We expect that any significant revenue or income for at least the next several years may be limited to investment income, payments under collaboration agreements (to the extent milestones are met), cost reimbursements from GSK and Novartis, payments from the sale of product rights, ABthrax revenue and other payments from other collaborators and licensees under existing or future arrangements, to the extent that we enter into any future arrangements. We expect to continue to incur substantial expenses relating to our research and development efforts, as we focus on clinical trials required for the development of antibody and protein product candidates. As a result, we expect to incur continued and significant losses over the next several years unless we are able to realize additional revenues under existing or new agreements. The timing and amounts of such revenues, if any, cannot be predicted with certainty and will likely fluctuate sharply. Results of operations for any period may be unrelated to the results of operations for any other period. In addition, historical results should not be viewed as indicative of future operating results.
 
Critical Accounting Policies and the Use of Estimates
 
A “critical accounting policy” is one that is both important to the portrayal of our financial condition and results of operations and that requires management’s most difficult, subjective or complex judgments. Such judgments are often the result of a need to make estimates about the effect of matters that are inherently uncertain. The preparation of our financial statements in conformity with accounting principles generally accepted in the United States requires management to make estimates and assumptions that affect the reported amounts of assets and liabilities and disclosure of contingent assets and liabilities at the date of the financial statements and the reported amounts of revenues and expenses during the reporting period. Actual results could differ materially from those estimates. See Note B, Summary of Significant Accounting Policies, of the Notes to the Consolidated Financial Statements for further discussion.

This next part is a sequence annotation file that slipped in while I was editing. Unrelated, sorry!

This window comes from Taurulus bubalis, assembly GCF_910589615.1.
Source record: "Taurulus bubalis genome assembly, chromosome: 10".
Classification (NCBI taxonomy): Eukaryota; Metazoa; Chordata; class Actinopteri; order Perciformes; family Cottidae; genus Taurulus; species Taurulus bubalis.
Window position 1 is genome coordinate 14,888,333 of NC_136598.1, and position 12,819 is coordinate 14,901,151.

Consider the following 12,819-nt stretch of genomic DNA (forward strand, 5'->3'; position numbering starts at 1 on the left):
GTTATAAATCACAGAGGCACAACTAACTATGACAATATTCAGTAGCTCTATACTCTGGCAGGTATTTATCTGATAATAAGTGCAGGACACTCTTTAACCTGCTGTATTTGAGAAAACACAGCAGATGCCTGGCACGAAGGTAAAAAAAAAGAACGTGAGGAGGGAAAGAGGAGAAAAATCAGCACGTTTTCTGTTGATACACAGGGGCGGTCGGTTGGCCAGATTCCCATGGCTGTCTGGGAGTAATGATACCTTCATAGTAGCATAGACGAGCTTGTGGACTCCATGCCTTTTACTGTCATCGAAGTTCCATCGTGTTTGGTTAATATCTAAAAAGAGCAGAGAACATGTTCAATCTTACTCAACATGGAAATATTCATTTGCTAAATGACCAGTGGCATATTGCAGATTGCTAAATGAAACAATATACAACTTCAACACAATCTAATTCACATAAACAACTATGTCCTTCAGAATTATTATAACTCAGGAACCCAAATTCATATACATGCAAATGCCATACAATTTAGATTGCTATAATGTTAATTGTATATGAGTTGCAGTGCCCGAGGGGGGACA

We currently believe the following accounting policies to be critical:
 
Investments.  We account for investments in accordance with Statement of Financial Accounting Standards (“SFAS”) No. 115, Accounting for Certain Investments in Debt and Equity Securities. We carry our investments at their respective fair values, except for our investments in CoGenesys and Aegera Pharmaceuticals, Inc. (“Aegera”), which are carried at historical cost because they are privately held companies for which no quoted market price is available. We periodically evaluate the fair values of our investments to determine whether any declines in the fair value of investments represent an other-than-temporary impairment. This evaluation consists of a review of several factors, including but not limited to the length of time and extent that a security has been in an unrealized loss position, the existence of an event that would impair the issuer’s future repayment potential, the near term prospects for recovery of the market value of a security and our intent and ability to hold the security until the market values recover, which may be maturity. If management determines that such an impairment exists we would recognize an impairment charge. Because we may determine that market or business conditions may lead us to sell a short-term investment or marketable security prior to maturity, we classify our short-term investments and marketable securities as “available-for-sale.” Investments in securities that are classified as available-for-sale and have readily determinable fair values are measured at fair market value in the balance sheets, and unrealized holding gains and losses for these investments are reported as a separate component of stockholders’ equity until realized. We classify